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The Pequod
Dr Alistair Brown | Associate lecturer in English Literature; researching video games and literature

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Through exploring the psychopathology of Capgras syndrome, in which a patient mistakes a loved one for an imposter, The Echo Maker offers a sustained meditation on the ways in which we project our own problems onto other people. As a reflection on the mysteries of consciousness, the novel offers some interesting if not especially new insights into the fuzzy boundaries between scientific and literary interpretations of the mind. Read more

More Accurate Student : Staff Ratios

Monday, July 26, 2010

I've just received an interesting (currently unpublished) UCU report on Student : Staff ratios (SSRs). In the absence of detailed information about contact hours being built into league tables, the measure of the allocation of staff to students at universities (which is taken into account by most of the major university guides), is a vital indicator of teaching quality for prospective students.

However, currently SSRs are calculated using data provided by the Higher Education Statistics Agency. It is a raw measure of the number of staff employed to the number of students attending a given institution. What the UCU report did was to take a different data set (the Transparent Approach to Costing, which indicates the staff time spent on different activities). This shows that on average in the UK, academics spent 41% of their time on teaching, 24% on research, 3% on other activities, and 32% on administration.

However, far from being average, Higher Education contains a broad spectrum of institutions, from those which focus intensively on research, to those whose main emphasis is on teaching. Correspondingly, the report indicates wide variations in SSRs across different types of institutions when the TRAC data is used instead of the raw HESA measure of the number of staff employed. It also shows a substantial discrepancy between SSRs according to HESA statistics  (which are the numbers published in university guides) and SSRs according to TRAC, which takes into account how much time staff at each type of institution can dedicate to teaching.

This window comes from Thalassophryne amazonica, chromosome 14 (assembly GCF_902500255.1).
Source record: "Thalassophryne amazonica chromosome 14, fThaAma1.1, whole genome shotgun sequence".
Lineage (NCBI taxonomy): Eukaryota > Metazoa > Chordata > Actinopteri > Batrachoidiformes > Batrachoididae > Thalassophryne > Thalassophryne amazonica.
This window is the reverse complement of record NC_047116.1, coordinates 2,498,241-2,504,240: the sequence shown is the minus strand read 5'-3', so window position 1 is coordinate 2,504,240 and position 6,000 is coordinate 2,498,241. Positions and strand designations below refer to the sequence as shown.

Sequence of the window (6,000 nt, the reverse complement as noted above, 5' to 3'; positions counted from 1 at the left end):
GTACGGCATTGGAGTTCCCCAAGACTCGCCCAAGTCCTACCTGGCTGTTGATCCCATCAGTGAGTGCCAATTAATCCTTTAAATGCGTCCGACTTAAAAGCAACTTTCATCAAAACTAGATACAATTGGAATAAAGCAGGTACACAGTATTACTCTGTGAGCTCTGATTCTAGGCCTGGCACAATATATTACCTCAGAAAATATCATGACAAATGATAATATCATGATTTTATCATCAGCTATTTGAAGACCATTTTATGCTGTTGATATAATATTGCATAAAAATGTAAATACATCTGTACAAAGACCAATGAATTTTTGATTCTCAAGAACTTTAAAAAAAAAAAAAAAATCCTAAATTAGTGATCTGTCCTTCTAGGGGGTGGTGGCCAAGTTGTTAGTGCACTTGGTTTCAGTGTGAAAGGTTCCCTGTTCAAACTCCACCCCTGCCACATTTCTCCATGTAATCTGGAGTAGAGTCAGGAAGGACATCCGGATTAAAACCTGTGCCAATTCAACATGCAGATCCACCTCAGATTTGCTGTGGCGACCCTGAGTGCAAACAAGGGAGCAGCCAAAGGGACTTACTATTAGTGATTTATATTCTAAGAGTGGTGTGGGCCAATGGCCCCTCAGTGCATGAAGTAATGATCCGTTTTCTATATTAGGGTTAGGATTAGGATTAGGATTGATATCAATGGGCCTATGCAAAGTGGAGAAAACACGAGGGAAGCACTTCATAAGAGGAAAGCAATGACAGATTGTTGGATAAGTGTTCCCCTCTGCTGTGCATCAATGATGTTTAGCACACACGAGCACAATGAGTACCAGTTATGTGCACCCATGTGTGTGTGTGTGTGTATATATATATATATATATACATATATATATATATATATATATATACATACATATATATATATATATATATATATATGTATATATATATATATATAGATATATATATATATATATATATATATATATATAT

For example, on average the top Russell Group universities had one staff member to around 11 students when using HESA statistics; however, after adjusting for the proportion of time allocated to teaching as opposed to research (the latter being intensive at this band of universities), the SSR rose to around 33 students to the teaching proportion of staff time. In predominantly teaching institutions, SSRs according to HESA data were around 19 students to each member of staff; using the refined TRAC data, SSRs rose by around a third to 33.

This is quite interesting, and puts some statistical flesh on a common hunch. Wealthy, research-intensive universities typically have a larger number of staff than smaller, teaching-intensive ones. This seems to be reflected in the HESA statistics, which support the general impression that the Russell group universities and their ilk are better all round, not only for research but for teaching too. Remember that the Russell group SSR on HESA data was 11 students per staff member, whilst at the smaller teaching institutions it was almost double this. However, naturally at Russell group universities a greater percentage of staff time will be allocated to research. This means that when the TRAC data is used, there is more parity between teaching and research-intensive institutions, both being around 33:1.

Especially at higher ranking institutions, students often complain that whilst their prospectuses showed leading researchers at their institutions, their actual contact time with the stellar names was more limited. This UCU report goes to show that students certainly need to be provided with more refined information about the actual  amount of contact they can expect to have with academic staff, rather than the raw number of staff employed at an institution. If you only ever see Professor X in his photo on the front of the prospectus, because his actual self is always off running research groups around the country, you have the right to be disappointed. This new information, then, also endorses one of my key findings in my Contact Hours Calculator, which is that the lack of transparency and accessibility of Higher Education statistics is woeful.

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Posted by Alistair at 7:43 am


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